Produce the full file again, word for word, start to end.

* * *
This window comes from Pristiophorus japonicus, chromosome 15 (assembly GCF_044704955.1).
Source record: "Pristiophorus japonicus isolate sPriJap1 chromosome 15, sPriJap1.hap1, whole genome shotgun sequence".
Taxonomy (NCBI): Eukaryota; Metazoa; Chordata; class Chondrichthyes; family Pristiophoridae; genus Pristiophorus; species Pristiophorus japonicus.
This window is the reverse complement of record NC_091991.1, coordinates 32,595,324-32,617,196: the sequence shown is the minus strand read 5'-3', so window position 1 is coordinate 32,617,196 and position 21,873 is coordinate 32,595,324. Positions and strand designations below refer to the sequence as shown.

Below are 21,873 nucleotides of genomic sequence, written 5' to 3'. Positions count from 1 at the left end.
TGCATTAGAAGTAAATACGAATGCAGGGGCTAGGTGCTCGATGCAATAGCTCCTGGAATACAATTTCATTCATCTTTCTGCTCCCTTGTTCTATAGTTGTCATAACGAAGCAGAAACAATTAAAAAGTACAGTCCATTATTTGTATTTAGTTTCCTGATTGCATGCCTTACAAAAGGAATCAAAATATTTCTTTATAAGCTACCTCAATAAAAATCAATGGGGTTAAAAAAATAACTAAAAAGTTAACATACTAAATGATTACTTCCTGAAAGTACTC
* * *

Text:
This window comes from Pristiophorus japonicus, chromosome 15 (assembly GCF_044704955.1).
Source record: "Pristiophorus japonicus isolate sPriJap1 chromosome 15, sPriJap1.hap1, whole genome shotgun sequence".
Taxonomy (NCBI): Eukaryota; Metazoa; Chordata; class Chondrichthyes; family Pristiophoridae; genus Pristiophorus; species Pristiophorus japonicus.
This window is the reverse complement of record NC_091991.1, coordinates 32,595,324-32,617,196: the sequence shown is the minus strand read 5'-3', so window position 1 is coordinate 32,617,196 and position 21,873 is coordinate 32,595,324. Positions and strand designations below refer to the sequence as shown.

Below are 21,873 nucleotides of genomic sequence, written 5' to 3'. Positions count from 1 at the left end.
TGCATTAGAAGTAAATACGAATGCAGGGGCTAGGTGCTCGATGCAATAGCTCCTGGAATACAATTTCATTCATCTTTCTGCTCCCTTGTTCTATAGTTGTCATAACGAAGCAGAAACAATTAAAAAGTACAGTCCATTATTTGTATTTAGTTTCCTGATTGCATGCCTTACAAAAGGAATCAAAATATTTCTTTATAAGCTACCTCAATAAAAATCAATGGGGTTAAAAAAATAACTAAAAAGTTAACATACTAAATGATTACTTCCTGAAAGTACTC